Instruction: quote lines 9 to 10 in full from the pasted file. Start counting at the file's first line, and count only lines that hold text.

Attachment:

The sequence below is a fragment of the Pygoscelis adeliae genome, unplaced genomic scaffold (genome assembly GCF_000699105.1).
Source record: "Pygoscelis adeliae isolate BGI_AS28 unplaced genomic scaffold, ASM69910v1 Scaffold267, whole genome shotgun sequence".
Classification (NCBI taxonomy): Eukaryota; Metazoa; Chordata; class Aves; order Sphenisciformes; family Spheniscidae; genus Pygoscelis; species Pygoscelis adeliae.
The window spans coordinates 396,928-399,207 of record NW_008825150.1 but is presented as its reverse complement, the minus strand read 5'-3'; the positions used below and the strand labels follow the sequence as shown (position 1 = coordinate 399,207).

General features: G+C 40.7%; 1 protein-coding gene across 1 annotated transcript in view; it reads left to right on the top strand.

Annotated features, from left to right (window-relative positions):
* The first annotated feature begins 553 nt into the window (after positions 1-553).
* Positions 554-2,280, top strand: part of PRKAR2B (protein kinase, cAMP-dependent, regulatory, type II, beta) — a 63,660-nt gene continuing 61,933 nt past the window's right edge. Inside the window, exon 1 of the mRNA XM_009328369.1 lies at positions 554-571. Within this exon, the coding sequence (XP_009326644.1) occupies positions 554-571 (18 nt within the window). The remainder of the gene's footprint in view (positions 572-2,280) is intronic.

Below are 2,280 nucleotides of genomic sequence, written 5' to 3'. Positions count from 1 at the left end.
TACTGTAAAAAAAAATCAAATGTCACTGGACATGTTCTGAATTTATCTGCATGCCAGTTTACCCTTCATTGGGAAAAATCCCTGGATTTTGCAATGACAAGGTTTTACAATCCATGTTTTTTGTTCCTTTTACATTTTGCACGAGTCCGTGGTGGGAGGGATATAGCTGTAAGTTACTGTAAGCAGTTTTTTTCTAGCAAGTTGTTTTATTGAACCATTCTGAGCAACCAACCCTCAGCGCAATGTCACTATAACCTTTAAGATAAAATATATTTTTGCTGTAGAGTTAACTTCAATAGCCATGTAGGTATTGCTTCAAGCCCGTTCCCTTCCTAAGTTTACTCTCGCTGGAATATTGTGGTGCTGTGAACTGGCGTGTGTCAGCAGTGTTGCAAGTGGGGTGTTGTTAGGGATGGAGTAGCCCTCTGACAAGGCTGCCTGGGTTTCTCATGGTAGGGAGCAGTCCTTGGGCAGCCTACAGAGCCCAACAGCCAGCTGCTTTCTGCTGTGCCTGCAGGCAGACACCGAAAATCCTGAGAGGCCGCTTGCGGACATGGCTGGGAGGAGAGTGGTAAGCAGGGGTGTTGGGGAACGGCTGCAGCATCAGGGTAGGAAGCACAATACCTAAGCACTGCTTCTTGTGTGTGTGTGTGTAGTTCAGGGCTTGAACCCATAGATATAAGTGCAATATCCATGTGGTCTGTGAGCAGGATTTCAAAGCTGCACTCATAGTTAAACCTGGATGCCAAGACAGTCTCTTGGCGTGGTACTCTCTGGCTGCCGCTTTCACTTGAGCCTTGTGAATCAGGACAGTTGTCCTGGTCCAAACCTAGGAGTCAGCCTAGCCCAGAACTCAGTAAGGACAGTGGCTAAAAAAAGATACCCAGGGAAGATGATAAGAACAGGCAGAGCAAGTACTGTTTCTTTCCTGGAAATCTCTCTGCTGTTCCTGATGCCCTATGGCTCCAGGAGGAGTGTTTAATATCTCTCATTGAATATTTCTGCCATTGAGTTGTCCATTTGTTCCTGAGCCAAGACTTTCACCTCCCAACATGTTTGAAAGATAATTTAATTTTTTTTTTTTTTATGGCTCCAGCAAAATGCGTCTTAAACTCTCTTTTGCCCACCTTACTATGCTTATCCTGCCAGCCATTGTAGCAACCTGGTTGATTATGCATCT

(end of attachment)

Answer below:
Below are 2,280 nucleotides of genomic sequence, written 5' to 3'. Positions count from 1 at the left end.
TACTGTAAAAAAAAATCAAATGTCACTGGACATGTTCTGAATTTATCTGCATGCCAGTTTACCCTTCATTGGGAAAAATCCCTGGATTTTGCAATGACAAGGTTTTACAATCCATGTTTTTTGTTCCTTTTACATTTTGCACGAGTCCGTGGTGGGAGGGATATAGCTGTAAGTTACTGTAAGCAGTTTTTTTCTAGCAAGTTGTTTTATTGAACCATTCTGAGCAACCAACCCTCAGCGCAATGTCACTATAACCTTTAAGATAAAATATATTTTTGCTGTAGAGTTAACTTCAATAGCCATGTAGGTATTGCTTCAAGCCCGTTCCCTTCCTAAGTTTACTCTCGCTGGAATATTGTGGTGCTGTGAACTGGCGTGTGTCAGCAGTGTTGCAAGTGGGGTGTTGTTAGGGATGGAGTAGCCCTCTGACAAGGCTGCCTGGGTTTCTCATGGTAGGGAGCAGTCCTTGGGCAGCCTACAGAGCCCAACAGCCAGCTGCTTTCTGCTGTGCCTGCAGGCAGACACCGAAAATCCTGAGAGGCCGCTTGCGGACATGGCTGGGAGGAGAGTGGTAAGCAGGGGTGTTGGGGAACGGCTGCAGCATCAGGGTAGGAAGCACAATACCTAAGCACTGCTTCTTGTGTGTGTGTGTGTAGTTCAGGGCTTGAACCCATAGATATAAGTGCAATATCCATGTGGTCTGTGAGCAGGATTTCAAAGCTGCACTCATAGTTAAACCTGGATGCCAAGACAGTCTCTTGGCGTGGTACTCTCTGGCTGCCGCTTTCACTTGAGCCTTGTGAATCAGGACAGTTGTCCTGGTCCAAACCTAGGAGTCAGCCTAGCCCAGAACTCAGTAAGGACAGTGGCTAAAAAAAGATACCCAGGGAAGATGATAAGAACAGGCAGAGCAAGTACTGTTTCTTTCCTGGAAATCTCTCTGCTGTTCCTGATGCCCTATGGCTCCAGGAGGAGTGTTTAATATCTCTCATTGAATATTTCTGCCATTGAGTTGTCCATTTGTTCCTGAGCCAAGACTTTCACCTCCCAACATGTTTGAAAGATAATTTAATTTTTTTTTTTTTTATGGCTCCAGCAAAATGCGTCTTAAACTCTCTTTTGCCCACCTTACTATGCTTATCCTGCCAGCCATTGTAGCAACCTGGTTGATTATGCATCT